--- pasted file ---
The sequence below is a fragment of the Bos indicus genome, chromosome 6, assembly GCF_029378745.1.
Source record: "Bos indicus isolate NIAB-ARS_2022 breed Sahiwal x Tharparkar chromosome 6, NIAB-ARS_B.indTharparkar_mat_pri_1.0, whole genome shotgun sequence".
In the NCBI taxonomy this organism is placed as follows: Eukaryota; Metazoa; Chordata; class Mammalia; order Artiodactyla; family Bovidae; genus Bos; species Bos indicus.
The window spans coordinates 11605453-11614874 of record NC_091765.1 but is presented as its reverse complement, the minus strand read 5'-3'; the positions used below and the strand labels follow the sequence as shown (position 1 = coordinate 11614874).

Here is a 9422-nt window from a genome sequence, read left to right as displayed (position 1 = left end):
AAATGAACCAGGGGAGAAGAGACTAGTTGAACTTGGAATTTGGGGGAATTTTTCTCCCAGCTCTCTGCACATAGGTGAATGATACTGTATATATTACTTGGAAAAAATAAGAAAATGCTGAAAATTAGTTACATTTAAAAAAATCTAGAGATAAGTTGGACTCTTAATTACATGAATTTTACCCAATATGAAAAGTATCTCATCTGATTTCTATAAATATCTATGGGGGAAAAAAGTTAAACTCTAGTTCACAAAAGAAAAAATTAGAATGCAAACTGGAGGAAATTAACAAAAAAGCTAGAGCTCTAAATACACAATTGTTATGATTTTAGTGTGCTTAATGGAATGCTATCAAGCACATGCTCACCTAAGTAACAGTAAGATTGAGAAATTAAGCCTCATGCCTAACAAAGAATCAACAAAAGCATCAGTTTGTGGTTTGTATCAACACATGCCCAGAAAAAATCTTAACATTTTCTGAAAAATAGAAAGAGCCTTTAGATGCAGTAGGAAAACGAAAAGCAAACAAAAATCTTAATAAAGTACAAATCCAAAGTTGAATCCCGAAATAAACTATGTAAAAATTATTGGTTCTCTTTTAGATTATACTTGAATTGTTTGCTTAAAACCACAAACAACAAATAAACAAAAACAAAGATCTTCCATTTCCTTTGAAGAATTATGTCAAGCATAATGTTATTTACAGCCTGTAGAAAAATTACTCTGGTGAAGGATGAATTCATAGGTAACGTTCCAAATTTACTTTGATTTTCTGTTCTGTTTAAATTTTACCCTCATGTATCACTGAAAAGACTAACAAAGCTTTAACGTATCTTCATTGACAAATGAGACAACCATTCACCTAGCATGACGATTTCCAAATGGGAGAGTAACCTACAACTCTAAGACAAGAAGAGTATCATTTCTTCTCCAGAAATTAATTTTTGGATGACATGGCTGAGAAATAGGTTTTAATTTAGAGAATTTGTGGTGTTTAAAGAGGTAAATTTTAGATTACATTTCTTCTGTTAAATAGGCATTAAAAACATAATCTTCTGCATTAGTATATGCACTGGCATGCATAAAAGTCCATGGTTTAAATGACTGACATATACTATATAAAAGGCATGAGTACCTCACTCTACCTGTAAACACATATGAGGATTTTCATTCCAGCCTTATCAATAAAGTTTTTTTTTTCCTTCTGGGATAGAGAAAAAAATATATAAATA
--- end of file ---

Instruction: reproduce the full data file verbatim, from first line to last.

The sequence below is a fragment of the Bos indicus genome, chromosome 6, assembly GCF_029378745.1.
Source record: "Bos indicus isolate NIAB-ARS_2022 breed Sahiwal x Tharparkar chromosome 6, NIAB-ARS_B.indTharparkar_mat_pri_1.0, whole genome shotgun sequence".
In the NCBI taxonomy this organism is placed as follows: Eukaryota; Metazoa; Chordata; class Mammalia; order Artiodactyla; family Bovidae; genus Bos; species Bos indicus.
The window spans coordinates 11605453-11614874 of record NC_091765.1 but is presented as its reverse complement, the minus strand read 5'-3'; the positions used below and the strand labels follow the sequence as shown (position 1 = coordinate 11614874).

Here is a 9422-nt window from a genome sequence, read left to right as displayed (position 1 = left end):
AAATGAACCAGGGGAGAAGAGACTAGTTGAACTTGGAATTTGGGGGAATTTTTCTCCCAGCTCTCTGCACATAGGTGAATGATACTGTATATATTACTTGGAAAAAATAAGAAAATGCTGAAAATTAGTTACATTTAAAAAAATCTAGAGATAAGTTGGACTCTTAATTACATGAATTTTACCCAATATGAAAAGTATCTCATCTGATTTCTATAAATATCTATGGGGGAAAAAAGTTAAACTCTAGTTCACAAAAGAAAAAATTAGAATGCAAACTGGAGGAAATTAACAAAAAAGCTAGAGCTCTAAATACACAATTGTTATGATTTTAGTGTGCTTAATGGAATGCTATCAAGCACATGCTCACCTAAGTAACAGTAAGATTGAGAAATTAAGCCTCATGCCTAACAAAGAATCAACAAAAGCATCAGTTTGTGGTTTGTATCAACACATGCCCAGAAAAAATCTTAACATTTTCTGAAAAATAGAAAGAGCCTTTAGATGCAGTAGGAAAACGAAAAGCAAACAAAAATCTTAATAAAGTACAAATCCAAAGTTGAATCCCGAAATAAACTATGTAAAAATTATTGGTTCTCTTTTAGATTATACTTGAATTGTTTGCTTAAAACCACAAACAACAAATAAACAAAAACAAAGATCTTCCATTTCCTTTGAAGAATTATGTCAAGCATAATGTTATTTACAGCCTGTAGAAAAATTACTCTGGTGAAGGATGAATTCATAGGTAACGTTCCAAATTTACTTTGATTTTCTGTTCTGTTTAAATTTTACCCTCATGTATCACTGAAAAGACTAACAAAGCTTTAACGTATCTTCATTGACAAATGAGACAACCATTCACCTAGCATGACGATTTCCAAATGGGAGAGTAACCTACAACTCTAAGACAAGAAGAGTATCATTTCTTCTCCAGAAATTAATTTTTGGATGACATGGCTGAGAAATAGGTTTTAATTTAGAGAATTTGTGGTGTTTAAAGAGGTAAATTTTAGATTACATTTCTTCTGTTAAATAGGCATTAAAAACATAATCTTCTGCATTAGTATATGCACTGGCATGCATAAAAGTCCATGGTTTAAATGACTGACATATACTATATAAAAGGCATGAGTACCTCACTCTACCTGTAAACACATATGAGGATTTTCATTCCAGCCTTATCAATAAAGTTTTTTTTTTCCTTCTGGGATAGAGAAAAAAATATATAAATA